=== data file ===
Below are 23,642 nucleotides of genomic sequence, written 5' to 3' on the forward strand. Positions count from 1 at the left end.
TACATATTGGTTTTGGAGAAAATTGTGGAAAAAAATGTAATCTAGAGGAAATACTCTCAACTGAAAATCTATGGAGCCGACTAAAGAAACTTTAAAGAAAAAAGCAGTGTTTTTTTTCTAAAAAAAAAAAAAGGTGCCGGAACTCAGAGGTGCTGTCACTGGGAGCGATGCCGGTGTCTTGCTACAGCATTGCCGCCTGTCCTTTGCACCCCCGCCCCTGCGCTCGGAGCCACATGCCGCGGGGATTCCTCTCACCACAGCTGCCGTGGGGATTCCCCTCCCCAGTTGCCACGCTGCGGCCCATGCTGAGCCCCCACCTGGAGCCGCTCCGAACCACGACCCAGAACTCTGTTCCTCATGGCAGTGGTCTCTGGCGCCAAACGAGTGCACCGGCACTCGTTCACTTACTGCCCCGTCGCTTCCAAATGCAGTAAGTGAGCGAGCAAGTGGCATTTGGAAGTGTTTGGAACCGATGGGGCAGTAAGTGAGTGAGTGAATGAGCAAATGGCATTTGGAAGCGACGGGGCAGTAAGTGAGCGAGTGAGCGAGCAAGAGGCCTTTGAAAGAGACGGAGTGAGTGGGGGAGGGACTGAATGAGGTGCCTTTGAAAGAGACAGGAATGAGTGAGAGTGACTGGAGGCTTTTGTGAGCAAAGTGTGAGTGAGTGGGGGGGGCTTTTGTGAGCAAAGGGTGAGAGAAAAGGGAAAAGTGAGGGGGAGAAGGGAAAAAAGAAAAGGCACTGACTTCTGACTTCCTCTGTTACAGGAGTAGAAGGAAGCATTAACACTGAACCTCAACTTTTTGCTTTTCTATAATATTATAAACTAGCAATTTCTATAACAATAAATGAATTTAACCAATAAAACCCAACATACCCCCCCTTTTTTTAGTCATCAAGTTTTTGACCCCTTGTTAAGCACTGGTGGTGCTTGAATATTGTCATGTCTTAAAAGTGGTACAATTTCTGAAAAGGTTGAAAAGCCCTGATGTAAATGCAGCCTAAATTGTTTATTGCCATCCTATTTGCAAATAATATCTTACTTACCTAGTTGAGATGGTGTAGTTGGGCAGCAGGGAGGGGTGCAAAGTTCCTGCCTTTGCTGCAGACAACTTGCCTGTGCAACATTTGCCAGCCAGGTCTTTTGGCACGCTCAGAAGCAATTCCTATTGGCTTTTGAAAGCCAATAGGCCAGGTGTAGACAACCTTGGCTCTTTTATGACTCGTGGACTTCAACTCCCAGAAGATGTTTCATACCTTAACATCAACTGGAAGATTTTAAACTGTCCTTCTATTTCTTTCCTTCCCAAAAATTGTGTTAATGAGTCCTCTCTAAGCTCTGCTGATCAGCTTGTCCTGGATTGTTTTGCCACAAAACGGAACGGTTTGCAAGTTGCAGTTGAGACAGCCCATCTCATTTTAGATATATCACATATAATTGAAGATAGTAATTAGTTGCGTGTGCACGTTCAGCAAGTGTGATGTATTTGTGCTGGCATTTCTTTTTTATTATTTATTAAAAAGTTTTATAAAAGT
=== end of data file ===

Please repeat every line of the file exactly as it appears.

Below are 23,642 nucleotides of genomic sequence, written 5' to 3' on the forward strand. Positions count from 1 at the left end.
TACATATTGGTTTTGGAGAAAATTGTGGAAAAAAATGTAATCTAGAGGAAATACTCTCAACTGAAAATCTATGGAGCCGACTAAAGAAACTTTAAAGAAAAAAGCAGTGTTTTTTTTCTAAAAAAAAAAAAAGGTGCCGGAACTCAGAGGTGCTGTCACTGGGAGCGATGCCGGTGTCTTGCTACAGCATTGCCGCCTGTCCTTTGCACCCCCGCCCCTGCGCTCGGAGCCACATGCCGCGGGGATTCCTCTCACCACAGCTGCCGTGGGGATTCCCCTCCCCAGTTGCCACGCTGCGGCCCATGCTGAGCCCCCACCTGGAGCCGCTCCGAACCACGACCCAGAACTCTGTTCCTCATGGCAGTGGTCTCTGGCGCCAAACGAGTGCACCGGCACTCGTTCACTTACTGCCCCGTCGCTTCCAAATGCAGTAAGTGAGCGAGCAAGTGGCATTTGGAAGTGTTTGGAACCGATGGGGCAGTAAGTGAGTGAGTGAATGAGCAAATGGCATTTGGAAGCGACGGGGCAGTAAGTGAGCGAGTGAGCGAGCAAGAGGCCTTTGAAAGAGACGGAGTGAGTGGGGGAGGGACTGAATGAGGTGCCTTTGAAAGAGACAGGAATGAGTGAGAGTGACTGGAGGCTTTTGTGAGCAAAGTGTGAGTGAGTGGGGGGGGCTTTTGTGAGCAAAGGGTGAGAGAAAAGGGAAAAGTGAGGGGGAGAAGGGAAAAAAGAAAAGGCACTGACTTCTGACTTCCTCTGTTACAGGAGTAGAAGGAAGCATTAACACTGAACCTCAACTTTTTGCTTTTCTATAATATTATAAACTAGCAATTTCTATAACAATAAATGAATTTAACCAATAAAACCCAACATACCCCCCCTTTTTTTAGTCATCAAGTTTTTGACCCCTTGTTAAGCACTGGTGGTGCTTGAATATTGTCATGTCTTAAAAGTGGTACAATTTCTGAAAAGGTTGAAAAGCCCTGATGTAAATGCAGCCTAAATTGTTTATTGCCATCCTATTTGCAAATAATATCTTACTTACCTAGTTGAGATGGTGTAGTTGGGCAGCAGGGAGGGGTGCAAAGTTCCTGCCTTTGCTGCAGACAACTTGCCTGTGCAACATTTGCCAGCCAGGTCTTTTGGCACGCTCAGAAGCAATTCCTATTGGCTTTTGAAAGCCAATAGGCCAGGTGTAGACAACCTTGGCTCTTTTATGACTCGTGGACTTCAACTCCCAGAAGATGTTTCATACCTTAACATCAACTGGAAGATTTTAAACTGTCCTTCTATTTCTTTCCTTCCCAAAAATTGTGTTAATGAGTCCTCTCTAAGCTCTGCTGATCAGCTTGTCCTGGATTGTTTTGCCACAAAACGGAACGGTTTGCAAGTTGCAGTTGAGACAGCCCATCTCATTTTAGATATATCACATATAATTGAAGATAGTAATTAGTTGCGTGTGCACGTTCAGCAAGTGTGATGTATTTGTGCTGGCATTTCTTTTTTATTATTTATTAAAAAGTTTTATAAAAGT